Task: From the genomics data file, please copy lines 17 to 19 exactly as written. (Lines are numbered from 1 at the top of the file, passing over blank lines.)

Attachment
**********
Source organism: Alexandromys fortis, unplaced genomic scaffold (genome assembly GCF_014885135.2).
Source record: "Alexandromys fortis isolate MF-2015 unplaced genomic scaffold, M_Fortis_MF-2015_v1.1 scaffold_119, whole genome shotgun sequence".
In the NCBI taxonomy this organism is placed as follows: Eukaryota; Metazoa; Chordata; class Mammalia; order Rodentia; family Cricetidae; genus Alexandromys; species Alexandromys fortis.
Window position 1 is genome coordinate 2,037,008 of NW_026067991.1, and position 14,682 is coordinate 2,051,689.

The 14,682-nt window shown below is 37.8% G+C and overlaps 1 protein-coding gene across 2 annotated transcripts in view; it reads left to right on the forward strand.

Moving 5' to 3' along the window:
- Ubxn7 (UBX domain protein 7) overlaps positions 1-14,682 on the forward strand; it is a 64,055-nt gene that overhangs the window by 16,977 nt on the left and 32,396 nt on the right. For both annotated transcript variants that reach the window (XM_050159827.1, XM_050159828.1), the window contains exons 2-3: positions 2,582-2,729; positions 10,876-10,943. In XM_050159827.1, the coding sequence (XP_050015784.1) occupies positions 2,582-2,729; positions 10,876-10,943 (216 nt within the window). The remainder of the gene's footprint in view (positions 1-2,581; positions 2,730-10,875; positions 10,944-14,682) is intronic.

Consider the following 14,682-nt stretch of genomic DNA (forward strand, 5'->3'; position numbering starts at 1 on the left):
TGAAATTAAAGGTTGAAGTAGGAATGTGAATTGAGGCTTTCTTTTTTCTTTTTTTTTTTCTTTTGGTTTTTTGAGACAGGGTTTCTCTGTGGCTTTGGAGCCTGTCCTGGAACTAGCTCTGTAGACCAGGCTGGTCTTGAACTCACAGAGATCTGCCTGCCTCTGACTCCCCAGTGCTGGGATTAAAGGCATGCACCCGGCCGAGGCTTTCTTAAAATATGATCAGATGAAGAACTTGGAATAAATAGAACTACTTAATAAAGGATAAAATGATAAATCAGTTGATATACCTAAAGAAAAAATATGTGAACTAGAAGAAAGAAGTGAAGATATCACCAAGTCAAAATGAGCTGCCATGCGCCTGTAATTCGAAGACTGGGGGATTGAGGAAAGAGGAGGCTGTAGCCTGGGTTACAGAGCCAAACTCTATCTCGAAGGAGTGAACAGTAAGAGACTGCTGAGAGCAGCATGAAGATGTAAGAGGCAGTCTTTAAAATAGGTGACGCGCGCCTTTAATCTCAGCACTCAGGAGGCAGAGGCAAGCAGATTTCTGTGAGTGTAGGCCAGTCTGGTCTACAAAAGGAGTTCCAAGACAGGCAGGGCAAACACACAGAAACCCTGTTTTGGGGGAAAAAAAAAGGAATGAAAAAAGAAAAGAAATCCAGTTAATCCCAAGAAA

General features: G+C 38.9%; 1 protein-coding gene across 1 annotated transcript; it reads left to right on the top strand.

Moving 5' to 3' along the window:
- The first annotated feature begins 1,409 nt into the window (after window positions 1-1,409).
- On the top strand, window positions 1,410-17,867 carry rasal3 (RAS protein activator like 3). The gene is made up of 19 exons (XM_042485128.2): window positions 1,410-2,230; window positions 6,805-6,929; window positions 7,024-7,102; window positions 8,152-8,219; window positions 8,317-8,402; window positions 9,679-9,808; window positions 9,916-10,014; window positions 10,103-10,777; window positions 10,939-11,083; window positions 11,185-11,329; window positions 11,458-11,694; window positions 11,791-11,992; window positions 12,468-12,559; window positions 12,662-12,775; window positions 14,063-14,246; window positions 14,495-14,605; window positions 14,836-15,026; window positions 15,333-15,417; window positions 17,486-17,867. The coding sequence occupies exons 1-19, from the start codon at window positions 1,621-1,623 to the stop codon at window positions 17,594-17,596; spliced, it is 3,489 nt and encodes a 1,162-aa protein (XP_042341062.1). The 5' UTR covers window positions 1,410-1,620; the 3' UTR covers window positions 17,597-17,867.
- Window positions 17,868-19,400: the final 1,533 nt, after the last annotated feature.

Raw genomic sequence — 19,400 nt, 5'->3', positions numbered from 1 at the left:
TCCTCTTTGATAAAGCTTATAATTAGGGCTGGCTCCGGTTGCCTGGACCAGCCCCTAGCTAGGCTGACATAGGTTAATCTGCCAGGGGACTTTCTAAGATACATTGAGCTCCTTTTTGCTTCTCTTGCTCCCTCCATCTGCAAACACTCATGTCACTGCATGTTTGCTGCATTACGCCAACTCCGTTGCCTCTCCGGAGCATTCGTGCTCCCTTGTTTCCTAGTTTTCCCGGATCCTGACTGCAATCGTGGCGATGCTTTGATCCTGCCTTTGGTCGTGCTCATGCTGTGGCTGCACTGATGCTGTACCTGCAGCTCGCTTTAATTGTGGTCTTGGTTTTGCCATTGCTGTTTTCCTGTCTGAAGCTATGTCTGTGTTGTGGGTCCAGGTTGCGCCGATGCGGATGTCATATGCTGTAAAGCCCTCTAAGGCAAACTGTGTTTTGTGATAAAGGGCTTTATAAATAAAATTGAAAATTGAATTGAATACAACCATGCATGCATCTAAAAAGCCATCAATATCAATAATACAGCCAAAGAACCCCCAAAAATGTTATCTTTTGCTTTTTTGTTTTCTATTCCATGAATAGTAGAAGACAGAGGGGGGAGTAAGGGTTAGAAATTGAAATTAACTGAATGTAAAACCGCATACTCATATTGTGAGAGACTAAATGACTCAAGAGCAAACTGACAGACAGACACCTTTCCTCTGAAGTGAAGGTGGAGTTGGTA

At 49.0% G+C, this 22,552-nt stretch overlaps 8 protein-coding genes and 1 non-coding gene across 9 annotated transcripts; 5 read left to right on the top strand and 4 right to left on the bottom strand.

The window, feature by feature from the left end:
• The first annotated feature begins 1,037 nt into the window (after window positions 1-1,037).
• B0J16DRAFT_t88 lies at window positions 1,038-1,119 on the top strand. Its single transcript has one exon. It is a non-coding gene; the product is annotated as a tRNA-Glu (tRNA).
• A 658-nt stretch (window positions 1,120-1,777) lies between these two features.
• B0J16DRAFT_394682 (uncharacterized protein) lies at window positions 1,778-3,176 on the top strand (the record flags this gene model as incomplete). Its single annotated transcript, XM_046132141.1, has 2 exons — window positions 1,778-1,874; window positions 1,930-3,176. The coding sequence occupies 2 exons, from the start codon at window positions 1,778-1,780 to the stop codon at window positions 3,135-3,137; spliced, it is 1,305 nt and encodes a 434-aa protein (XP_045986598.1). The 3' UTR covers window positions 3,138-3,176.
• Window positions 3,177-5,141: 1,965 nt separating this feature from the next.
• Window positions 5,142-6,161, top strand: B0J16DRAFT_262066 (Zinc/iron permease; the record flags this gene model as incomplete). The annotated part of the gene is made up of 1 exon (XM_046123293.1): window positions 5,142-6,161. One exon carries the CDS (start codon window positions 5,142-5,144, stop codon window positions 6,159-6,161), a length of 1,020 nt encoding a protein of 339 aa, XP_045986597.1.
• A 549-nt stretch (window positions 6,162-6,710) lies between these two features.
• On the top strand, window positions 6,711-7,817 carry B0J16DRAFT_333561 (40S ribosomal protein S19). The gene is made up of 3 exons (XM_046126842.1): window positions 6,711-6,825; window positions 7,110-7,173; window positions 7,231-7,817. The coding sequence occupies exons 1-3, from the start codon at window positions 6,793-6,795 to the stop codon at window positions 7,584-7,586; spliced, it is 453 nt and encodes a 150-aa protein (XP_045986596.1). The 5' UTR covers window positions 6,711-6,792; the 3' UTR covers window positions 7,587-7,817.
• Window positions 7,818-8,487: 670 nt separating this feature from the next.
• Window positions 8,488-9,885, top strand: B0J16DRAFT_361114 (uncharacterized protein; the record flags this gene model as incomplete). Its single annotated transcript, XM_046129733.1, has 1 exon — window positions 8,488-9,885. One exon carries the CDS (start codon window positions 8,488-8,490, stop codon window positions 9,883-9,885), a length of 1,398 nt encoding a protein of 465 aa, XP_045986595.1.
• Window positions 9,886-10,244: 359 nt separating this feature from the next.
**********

At 49.0% G+C, this 22,552-nt stretch overlaps 8 protein-coding genes and 1 non-coding gene across 9 annotated transcripts; 5 read left to right on the top strand and 4 right to left on the bottom strand.

The window, feature by feature from the left end:
• The first annotated feature begins 1,037 nt into the window (after window positions 1-1,037).